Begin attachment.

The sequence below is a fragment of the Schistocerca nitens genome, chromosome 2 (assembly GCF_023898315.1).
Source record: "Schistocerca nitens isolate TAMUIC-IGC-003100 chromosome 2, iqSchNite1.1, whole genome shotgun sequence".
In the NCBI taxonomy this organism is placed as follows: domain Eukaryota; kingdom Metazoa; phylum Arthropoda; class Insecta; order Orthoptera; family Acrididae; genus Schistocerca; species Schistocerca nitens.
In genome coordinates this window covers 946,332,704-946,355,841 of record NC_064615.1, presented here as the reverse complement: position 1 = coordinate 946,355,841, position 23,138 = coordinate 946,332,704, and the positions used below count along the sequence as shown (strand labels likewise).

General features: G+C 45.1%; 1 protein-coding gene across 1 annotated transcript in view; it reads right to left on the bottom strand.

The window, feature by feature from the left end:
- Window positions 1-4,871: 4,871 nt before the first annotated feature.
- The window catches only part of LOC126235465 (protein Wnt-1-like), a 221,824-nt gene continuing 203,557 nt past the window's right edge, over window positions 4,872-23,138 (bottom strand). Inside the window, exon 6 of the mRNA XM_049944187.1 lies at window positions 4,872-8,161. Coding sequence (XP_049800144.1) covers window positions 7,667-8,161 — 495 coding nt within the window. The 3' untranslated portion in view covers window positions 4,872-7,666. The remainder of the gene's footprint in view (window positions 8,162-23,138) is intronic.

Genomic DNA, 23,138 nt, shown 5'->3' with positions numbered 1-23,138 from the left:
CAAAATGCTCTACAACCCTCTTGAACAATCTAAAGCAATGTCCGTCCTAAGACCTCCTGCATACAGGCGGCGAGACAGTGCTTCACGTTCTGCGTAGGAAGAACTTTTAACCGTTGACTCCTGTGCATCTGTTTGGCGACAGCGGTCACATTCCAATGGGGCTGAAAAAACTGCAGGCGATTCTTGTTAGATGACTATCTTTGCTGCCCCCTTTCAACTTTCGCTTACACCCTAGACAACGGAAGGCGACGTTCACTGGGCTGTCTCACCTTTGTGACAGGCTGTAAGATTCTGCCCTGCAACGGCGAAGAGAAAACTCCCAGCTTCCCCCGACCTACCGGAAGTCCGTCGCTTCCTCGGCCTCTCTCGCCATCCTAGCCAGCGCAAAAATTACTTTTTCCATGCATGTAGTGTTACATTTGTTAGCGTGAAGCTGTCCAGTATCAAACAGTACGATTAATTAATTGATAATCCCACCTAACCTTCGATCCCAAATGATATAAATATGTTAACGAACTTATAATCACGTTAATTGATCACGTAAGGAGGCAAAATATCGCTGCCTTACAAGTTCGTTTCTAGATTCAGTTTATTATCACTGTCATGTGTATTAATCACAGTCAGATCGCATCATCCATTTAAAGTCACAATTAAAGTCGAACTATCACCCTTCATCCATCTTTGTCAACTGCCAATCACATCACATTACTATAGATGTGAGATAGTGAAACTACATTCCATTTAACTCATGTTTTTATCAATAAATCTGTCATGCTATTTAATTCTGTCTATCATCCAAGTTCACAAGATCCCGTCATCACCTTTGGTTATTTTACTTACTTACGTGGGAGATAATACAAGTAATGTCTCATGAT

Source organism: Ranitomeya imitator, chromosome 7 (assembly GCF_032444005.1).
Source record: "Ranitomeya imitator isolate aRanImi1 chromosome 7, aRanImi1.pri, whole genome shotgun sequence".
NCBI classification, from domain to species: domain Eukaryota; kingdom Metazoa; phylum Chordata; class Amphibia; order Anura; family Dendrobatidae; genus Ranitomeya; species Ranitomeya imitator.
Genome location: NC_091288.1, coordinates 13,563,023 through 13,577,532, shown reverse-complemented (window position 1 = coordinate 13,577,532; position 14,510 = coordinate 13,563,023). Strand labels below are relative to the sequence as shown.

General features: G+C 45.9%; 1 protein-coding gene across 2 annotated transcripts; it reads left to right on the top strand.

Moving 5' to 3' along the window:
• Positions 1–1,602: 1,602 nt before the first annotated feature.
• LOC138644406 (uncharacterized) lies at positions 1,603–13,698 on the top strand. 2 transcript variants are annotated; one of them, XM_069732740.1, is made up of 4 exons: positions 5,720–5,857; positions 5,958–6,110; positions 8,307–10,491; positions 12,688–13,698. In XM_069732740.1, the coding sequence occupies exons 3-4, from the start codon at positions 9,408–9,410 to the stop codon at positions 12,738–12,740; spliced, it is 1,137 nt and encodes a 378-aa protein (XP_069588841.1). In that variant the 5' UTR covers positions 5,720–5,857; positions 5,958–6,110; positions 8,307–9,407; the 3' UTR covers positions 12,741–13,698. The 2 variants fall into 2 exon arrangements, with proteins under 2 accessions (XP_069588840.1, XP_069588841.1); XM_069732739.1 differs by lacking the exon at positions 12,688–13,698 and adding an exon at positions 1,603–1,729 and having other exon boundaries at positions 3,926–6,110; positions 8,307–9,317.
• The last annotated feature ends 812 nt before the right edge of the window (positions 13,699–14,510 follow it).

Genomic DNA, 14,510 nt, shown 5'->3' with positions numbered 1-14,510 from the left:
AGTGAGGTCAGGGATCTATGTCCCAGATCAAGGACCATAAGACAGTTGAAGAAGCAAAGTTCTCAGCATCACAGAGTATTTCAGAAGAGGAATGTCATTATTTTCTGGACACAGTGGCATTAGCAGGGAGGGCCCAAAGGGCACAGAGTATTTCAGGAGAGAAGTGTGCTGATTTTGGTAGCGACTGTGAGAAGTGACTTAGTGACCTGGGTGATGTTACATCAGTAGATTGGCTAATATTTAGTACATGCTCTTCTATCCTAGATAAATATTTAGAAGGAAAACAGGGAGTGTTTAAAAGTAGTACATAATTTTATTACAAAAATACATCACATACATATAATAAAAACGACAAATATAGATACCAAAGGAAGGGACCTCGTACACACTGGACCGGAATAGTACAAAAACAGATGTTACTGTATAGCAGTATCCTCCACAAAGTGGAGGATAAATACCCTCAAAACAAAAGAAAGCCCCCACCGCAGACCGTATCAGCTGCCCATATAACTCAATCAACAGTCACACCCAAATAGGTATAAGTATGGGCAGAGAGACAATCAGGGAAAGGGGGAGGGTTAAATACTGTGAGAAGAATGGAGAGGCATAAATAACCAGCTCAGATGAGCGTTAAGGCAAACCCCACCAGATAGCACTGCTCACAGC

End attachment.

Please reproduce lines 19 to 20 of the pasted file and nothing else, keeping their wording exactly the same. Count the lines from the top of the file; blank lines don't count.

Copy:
• The last annotated feature ends 812 nt before the right edge of the window (positions 13,699–14,510 follow it).

Genomic DNA, 14,510 nt, shown 5'->3' with positions numbered 1-14,510 from the left: